MULTISPECTRAL AND HYPERSPECTRAL IMAGING SYSTEMS Improving the way we recycle, by Geralyn Miller, Teledyne DALSA
According to the World Bank, humans generated 1.3 billion tons of garbage in 2013. And while much of that went to landfill sites or incinerators, the amount of plastic, glass, paper and metal recycled from waste has been steadily rising for decades. In 2013 the global leaders in recycling municipal waste were Germany (65%), South Korea (59%), Slovenia and Austria (both at 58%) and Belgium (55%), according to the OECD. This is a big change from even a decade ago, yet most countries are still a long way from reaching their recycling targets. A new way to waste less waste In most waste treatment facilities, the amount of material that can be recycled is limited by the sorting technology. This matters because increasing the purity of a recycled material by even a few per cent can double its value, and extracting more recyclable material means disposing of less waste.
After basic sorting is completed, some recycling centers are using hyperspectral or multispectral imaging to achieve near-perfect purity. It’s an ideal technology for plastics, which are difficult to sort because of their different chemical compositions but similar weights, colors and specific densities. Shortwave infrared (SWIR) cameras and linear arrays are the most common type of multispectral systems used in plastic recycling, and most are based on InGaAs (a semiconductor alloy of gallium and indium arsenide) sensors, which work well at room temperature—meaning they don’t require expensive cooling systems. Because they are so sensitive, SWIR multispectral systems are used near the end of the plastic sorting process, and are typically run twice or more to achieve up to 99% purity.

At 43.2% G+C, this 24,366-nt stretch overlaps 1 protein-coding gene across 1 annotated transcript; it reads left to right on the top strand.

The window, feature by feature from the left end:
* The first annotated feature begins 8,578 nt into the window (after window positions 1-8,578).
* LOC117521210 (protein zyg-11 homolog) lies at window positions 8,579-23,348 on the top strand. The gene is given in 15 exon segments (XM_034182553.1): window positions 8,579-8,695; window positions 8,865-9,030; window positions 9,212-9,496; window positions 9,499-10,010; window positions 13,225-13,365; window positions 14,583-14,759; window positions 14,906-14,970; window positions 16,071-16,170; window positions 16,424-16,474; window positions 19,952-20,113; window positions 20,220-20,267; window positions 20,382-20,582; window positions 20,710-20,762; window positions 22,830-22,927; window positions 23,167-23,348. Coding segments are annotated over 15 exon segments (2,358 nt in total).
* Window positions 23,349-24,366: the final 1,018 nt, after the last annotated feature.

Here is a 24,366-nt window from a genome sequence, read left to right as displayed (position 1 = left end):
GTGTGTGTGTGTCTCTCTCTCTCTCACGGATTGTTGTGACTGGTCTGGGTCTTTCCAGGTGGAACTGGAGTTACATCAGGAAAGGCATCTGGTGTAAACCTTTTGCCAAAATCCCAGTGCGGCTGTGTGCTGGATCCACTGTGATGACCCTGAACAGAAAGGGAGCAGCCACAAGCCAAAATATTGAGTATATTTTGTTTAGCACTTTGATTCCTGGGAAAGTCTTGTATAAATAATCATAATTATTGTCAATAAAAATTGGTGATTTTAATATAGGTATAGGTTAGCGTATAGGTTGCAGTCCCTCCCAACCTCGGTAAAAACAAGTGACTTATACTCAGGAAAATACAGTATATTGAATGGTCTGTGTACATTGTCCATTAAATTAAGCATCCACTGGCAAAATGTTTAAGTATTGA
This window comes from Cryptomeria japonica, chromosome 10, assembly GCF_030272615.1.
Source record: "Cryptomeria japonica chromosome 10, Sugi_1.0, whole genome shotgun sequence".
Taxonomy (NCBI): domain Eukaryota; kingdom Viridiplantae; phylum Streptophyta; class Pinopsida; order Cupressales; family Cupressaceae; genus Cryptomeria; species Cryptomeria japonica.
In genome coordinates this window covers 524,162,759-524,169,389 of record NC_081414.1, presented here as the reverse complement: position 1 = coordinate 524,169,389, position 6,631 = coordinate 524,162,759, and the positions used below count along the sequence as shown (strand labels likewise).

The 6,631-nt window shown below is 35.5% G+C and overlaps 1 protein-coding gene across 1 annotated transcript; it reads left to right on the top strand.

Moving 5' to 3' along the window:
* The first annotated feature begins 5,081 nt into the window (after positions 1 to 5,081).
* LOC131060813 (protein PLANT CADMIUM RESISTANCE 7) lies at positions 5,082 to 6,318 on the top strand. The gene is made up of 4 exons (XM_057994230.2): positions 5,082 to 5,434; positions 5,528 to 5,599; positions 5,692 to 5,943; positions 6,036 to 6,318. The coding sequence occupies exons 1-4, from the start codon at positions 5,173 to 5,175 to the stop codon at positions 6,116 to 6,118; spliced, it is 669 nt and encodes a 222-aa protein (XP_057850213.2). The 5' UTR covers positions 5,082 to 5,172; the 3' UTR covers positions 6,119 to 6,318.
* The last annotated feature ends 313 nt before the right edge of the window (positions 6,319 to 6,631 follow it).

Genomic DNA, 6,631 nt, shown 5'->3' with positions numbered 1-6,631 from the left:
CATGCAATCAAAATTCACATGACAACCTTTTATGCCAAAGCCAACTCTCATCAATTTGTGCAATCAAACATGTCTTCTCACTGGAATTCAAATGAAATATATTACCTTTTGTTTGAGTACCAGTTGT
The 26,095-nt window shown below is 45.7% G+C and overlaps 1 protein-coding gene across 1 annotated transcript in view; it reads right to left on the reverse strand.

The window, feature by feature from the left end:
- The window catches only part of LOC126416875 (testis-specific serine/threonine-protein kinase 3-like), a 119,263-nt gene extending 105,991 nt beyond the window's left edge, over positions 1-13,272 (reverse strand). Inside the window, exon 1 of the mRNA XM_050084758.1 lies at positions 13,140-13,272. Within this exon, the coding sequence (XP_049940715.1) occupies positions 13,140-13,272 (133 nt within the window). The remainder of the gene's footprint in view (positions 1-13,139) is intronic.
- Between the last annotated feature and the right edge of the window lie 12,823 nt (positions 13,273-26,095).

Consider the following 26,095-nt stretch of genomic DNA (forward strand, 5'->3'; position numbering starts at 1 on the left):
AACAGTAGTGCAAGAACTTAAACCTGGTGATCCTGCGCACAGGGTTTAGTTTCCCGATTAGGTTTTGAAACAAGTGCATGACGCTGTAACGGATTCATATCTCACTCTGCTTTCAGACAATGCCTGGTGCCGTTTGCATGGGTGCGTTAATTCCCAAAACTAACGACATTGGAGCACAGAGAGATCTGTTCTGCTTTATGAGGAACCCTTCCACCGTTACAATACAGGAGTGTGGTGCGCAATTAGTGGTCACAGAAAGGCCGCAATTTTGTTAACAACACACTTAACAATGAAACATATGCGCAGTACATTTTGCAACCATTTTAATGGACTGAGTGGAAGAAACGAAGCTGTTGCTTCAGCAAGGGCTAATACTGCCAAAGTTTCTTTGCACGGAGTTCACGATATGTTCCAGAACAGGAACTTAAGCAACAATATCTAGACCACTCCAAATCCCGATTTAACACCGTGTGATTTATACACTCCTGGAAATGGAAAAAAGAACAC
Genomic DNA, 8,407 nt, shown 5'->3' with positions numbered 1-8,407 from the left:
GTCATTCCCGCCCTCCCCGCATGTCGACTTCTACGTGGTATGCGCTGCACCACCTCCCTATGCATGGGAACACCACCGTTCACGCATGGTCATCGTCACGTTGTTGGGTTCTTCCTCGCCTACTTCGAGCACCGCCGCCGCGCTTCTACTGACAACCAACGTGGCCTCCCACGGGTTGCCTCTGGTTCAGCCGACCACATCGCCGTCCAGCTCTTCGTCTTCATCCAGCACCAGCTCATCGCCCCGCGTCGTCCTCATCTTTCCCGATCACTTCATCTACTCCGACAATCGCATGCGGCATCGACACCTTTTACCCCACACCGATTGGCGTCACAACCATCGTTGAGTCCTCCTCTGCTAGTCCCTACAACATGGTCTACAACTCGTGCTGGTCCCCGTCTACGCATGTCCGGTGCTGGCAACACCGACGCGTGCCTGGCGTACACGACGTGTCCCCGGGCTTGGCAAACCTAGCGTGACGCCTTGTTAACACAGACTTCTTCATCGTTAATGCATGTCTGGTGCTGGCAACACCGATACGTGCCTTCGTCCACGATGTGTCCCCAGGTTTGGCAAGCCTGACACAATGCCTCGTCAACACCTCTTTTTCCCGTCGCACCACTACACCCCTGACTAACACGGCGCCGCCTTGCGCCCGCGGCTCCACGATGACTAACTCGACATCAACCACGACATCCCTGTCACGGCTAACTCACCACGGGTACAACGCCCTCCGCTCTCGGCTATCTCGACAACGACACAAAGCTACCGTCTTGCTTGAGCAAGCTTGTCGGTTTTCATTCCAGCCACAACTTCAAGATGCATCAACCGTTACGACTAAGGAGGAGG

Seeing inside black plastics A new generation of multispectral and hyperspectral Conventional optical sorting systems operate within cameras is increasing the purity of many recycled the near-infrared range, which works well for most materials to close to 100%. These cameras plastics but fails for black plastics: the soot that gives divide light into hundreds of narrow bands over them their color absorbs a continuous range that most of the signal, so the spans the electromagnetic system can’t “see” them. spectrum. The cameras SWIR multispectral cameras INCREASING THE collect hundreds of data detect the spectral fingerprints points per pixel and combine PURITY OF A RECYCLED of every kind of plastic, these to generate a unique MATERIAL BY EVEN A regardless of pigments or spectral signature (also other additives. FEW PER CENT CAN called a fingerprint) for each material based on its Thanks to an innovation DOUBLE ITS VALUE chemical composition. from Germany’s Fraunhofer Here’s how these systems are being used to improve the sorting of two of the most common and difficult-tosort waste materials—plastics and papers. Finding the plastic fingerprint Most recycling centers use a range of mechanical sorting methods, such as revolving drums that sort light from heavy objects, flotation tanks for sorting even lighter weight materials (like Styrofoam), and detectors and magnetic conveyors to sort metals.
Institute for High Frequency Physics and Radar Techniques, SWIR cameras are no longer the only option for InGaAs-based black plastic sorting. The Institutes’ new high-volume system uses a radar camera and sophisticated algorithms to detect even minute differences in spectra, and can achieve near-100% purity. The system is self-learning, so its precision increases over time, and its cost is comparable to hyperspectral cameras. A better way to shuffle paper